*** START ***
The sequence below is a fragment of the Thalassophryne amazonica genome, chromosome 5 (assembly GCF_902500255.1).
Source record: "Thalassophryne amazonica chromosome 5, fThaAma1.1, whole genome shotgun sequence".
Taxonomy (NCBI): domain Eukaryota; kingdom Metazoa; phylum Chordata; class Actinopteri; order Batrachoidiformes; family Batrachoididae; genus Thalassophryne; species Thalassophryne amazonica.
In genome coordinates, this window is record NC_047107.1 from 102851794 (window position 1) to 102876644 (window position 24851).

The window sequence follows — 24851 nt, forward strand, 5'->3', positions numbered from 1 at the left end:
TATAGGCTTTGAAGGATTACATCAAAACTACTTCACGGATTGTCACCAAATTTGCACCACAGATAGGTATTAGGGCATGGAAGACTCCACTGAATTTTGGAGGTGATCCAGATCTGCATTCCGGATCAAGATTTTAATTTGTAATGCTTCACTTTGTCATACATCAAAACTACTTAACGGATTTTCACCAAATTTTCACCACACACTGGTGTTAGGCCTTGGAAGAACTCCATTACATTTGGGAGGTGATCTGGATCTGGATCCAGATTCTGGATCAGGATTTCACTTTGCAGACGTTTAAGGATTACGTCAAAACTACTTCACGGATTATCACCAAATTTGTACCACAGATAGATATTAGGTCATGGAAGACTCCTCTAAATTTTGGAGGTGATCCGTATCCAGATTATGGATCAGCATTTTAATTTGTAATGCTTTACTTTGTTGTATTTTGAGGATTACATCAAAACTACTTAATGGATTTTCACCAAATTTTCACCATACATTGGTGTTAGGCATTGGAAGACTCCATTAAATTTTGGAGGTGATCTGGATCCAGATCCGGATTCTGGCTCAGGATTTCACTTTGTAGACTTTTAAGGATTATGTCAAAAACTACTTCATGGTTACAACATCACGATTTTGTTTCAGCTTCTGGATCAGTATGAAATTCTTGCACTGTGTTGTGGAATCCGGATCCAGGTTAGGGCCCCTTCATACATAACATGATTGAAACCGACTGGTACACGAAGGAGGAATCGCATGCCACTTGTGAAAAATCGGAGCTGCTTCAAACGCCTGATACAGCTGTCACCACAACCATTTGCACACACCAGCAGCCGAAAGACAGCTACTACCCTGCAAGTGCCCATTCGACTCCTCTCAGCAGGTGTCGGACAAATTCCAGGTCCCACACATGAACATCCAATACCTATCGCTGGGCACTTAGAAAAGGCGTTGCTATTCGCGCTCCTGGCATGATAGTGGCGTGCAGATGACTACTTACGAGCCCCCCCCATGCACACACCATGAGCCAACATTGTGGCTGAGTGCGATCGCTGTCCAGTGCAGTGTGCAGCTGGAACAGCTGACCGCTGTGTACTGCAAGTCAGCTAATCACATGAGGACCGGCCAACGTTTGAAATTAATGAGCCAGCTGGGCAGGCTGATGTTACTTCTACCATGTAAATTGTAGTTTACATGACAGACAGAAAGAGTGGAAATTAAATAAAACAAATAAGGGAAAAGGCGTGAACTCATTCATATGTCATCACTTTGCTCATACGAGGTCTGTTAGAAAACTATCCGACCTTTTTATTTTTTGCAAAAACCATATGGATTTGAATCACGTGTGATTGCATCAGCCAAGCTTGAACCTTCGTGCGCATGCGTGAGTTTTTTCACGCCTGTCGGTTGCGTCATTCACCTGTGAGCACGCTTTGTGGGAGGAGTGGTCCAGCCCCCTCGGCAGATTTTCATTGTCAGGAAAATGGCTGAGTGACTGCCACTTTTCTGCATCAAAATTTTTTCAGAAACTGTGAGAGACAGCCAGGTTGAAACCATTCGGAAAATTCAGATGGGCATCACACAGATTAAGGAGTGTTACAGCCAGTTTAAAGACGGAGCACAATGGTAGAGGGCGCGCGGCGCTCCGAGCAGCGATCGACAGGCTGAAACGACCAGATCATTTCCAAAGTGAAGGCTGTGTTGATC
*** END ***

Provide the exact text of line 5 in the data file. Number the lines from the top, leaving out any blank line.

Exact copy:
The window sequence follows — 24851 nt, forward strand, 5'->3', positions numbered from 1 at the left end: